‘Known limitations’ hold Trump back from doing what he’d like to – Putin
“There are things [Donald Trump] would like to do, but so far couldn’t, meaning healthcare reform and several other issues. He’s spoken about improving relations with Russia. It is obvious, that even if he wanted it, he is unable to, due to known limitations,” the president said Thursday.
“I don’t know whether [Trump] still wishes [to improve relations with Russia] or whether this desire is completely exhausted,” Putin continued. “I hope that he does and, after all, [I trust that, in] the interests of the American and Russian people, we will eventually normalize our relations, develop them and will fight common threats."
"These are well-known: terrorism, solving ecological issues, battling against proliferation of weapons of mass-destruction, overcoming crises in different regions, including the Middle East and the North Korean problem,” the Russian president said.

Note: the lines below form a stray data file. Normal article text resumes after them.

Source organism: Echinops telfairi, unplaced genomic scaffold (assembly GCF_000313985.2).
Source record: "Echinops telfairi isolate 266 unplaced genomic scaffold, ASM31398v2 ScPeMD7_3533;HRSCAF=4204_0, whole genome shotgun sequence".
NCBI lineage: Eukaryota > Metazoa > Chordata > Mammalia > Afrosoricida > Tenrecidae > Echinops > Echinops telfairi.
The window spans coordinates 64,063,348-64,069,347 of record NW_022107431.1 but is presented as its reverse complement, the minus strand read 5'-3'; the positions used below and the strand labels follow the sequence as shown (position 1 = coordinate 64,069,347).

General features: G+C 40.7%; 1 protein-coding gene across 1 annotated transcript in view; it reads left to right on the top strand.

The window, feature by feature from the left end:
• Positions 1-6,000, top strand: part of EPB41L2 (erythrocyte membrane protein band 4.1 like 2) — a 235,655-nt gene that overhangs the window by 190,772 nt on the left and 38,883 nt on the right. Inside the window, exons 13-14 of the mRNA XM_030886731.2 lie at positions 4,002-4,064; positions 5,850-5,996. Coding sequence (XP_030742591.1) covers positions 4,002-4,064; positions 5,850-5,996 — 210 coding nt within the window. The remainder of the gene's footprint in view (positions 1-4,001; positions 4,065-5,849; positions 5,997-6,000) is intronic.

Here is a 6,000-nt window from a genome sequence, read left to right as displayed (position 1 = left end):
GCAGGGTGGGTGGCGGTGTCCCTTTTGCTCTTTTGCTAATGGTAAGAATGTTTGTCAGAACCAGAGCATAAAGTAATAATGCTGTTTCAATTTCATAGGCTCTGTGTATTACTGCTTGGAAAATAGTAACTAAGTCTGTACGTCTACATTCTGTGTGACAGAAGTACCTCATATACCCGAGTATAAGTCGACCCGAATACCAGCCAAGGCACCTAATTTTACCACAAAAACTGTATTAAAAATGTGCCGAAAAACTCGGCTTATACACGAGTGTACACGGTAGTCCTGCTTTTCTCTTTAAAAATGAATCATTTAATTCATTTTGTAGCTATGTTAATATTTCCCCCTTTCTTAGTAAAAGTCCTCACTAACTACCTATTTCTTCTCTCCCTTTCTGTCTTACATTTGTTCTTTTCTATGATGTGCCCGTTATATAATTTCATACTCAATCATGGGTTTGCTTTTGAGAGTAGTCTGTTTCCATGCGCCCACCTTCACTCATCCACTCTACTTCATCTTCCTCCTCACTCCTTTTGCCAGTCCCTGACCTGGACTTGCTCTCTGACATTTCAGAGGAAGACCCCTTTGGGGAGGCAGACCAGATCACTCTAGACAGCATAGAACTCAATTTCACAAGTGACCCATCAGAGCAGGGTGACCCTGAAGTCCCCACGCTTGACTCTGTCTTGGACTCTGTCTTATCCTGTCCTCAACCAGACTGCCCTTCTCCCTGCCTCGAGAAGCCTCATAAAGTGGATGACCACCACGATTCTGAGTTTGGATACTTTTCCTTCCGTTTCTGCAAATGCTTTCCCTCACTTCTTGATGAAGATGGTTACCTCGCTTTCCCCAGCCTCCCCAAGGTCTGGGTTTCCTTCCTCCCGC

When asked to assess Trump’s work after nearly a year in office, Putin said it wasn’t up to him to evaluate. “That needs to be done by the voters, the American people," he said. But Trump still has reached some of his goals, Putin believes. “We objectively see some quite significant achievements, given that short period of time [Donald Trump] has been working. Look at how the markets have grown. It indicates investors’ trust in the American economy.”
President Putin also spoke on the US crackdown on Russian media, regarding the US Department of Justice order to RT America to register as a “foreign agent” under the Foreign Agents Registration Act (FARA).
“Their [RT’s and Sputnik’s] share in total amount of information is miserable compared to what American global media does across the world and in Russia. Yet it seems to be a threat [to Washington]. But where is the freedom of information, one of the cornerstones of American democracy?”
Following the DoJ’s move, RT filed as a foreign agent before the deadline, then a congressional committee stripped the channel of its accreditation on Capitol Hill, sparking criticism from Moscow. In response, Russian lawmakers produced a bill that required foreign-funded media outlets to register as foreign agents.